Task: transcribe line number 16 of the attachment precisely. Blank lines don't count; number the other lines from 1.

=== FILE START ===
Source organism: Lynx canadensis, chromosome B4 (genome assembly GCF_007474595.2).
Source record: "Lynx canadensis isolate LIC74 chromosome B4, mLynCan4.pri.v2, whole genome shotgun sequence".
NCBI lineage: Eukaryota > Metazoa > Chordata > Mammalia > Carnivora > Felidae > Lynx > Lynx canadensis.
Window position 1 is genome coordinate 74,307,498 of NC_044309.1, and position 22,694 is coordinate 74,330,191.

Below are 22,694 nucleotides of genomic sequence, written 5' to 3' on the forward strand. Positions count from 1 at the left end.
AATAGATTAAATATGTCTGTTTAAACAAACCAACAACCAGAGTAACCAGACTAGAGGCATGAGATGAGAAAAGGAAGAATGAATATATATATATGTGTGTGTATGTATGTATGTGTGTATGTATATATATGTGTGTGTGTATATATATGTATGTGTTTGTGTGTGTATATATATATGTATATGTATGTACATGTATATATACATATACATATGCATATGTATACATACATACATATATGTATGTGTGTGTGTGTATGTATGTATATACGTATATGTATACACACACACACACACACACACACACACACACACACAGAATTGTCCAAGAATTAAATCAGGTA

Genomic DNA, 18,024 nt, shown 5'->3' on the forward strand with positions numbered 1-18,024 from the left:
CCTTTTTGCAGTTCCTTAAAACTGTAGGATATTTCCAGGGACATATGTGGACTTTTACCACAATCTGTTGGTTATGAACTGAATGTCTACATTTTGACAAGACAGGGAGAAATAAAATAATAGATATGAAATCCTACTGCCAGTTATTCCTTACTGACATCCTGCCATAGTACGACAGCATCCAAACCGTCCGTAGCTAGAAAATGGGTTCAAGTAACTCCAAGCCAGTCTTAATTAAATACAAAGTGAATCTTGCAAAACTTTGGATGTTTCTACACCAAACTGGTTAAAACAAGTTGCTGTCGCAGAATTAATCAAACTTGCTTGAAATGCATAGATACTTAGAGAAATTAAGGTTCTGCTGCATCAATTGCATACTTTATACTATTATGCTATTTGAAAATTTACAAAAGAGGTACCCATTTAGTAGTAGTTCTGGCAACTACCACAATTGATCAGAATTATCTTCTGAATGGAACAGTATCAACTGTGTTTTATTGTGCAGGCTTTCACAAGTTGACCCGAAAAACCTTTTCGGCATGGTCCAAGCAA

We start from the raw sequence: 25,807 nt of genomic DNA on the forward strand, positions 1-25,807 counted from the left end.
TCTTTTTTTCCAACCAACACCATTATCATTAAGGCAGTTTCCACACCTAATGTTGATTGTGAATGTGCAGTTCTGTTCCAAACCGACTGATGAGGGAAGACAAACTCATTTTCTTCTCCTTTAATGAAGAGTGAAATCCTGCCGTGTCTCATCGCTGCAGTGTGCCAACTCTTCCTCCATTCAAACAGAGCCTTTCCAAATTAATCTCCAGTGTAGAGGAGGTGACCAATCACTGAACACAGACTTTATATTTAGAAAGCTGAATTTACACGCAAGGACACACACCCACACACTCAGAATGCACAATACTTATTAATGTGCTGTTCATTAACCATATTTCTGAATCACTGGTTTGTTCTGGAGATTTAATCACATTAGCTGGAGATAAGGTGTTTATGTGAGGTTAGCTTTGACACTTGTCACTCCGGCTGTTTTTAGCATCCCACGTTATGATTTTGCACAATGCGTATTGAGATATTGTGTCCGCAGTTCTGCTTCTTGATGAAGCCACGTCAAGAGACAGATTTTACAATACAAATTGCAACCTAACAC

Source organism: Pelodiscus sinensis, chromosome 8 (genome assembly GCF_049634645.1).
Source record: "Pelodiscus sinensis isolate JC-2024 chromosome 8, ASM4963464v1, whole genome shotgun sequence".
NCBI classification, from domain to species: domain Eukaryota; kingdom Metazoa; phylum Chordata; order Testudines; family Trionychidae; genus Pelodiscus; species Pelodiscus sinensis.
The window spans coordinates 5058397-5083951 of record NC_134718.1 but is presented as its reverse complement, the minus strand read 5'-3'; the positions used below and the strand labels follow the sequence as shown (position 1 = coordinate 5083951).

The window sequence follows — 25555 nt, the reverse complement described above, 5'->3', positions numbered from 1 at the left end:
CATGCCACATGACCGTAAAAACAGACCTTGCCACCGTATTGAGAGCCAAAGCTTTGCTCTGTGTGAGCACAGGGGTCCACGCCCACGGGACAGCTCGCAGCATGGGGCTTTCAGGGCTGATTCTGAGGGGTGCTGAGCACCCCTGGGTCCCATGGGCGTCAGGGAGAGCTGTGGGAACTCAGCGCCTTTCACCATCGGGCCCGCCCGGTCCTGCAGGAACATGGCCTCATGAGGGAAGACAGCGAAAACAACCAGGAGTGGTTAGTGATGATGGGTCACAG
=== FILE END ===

CATGCCACATGACCGTAAAAACAGACCTTGCCACCGTATTGAGAGCCAAAGCTTTGCTCTGTGTGAGCACAGGGGTCCACGCCCACGGGACAGCTCGCAGCATGGGGCTTTCAGGGCTGATTCTGAGGGGTGCTGAGCACCCCTGGGTCCCATGGGCGTCAGGGAGAGCTGTGGGAACTCAGCGCCTTTCACCATCGGGCCCGCCCGGTCCTGCAGGAACATGGCCTCATGAGGGAAGACAGCGAAAACAACCAGGAGTGGTTAGTGATGATGGGTCACAG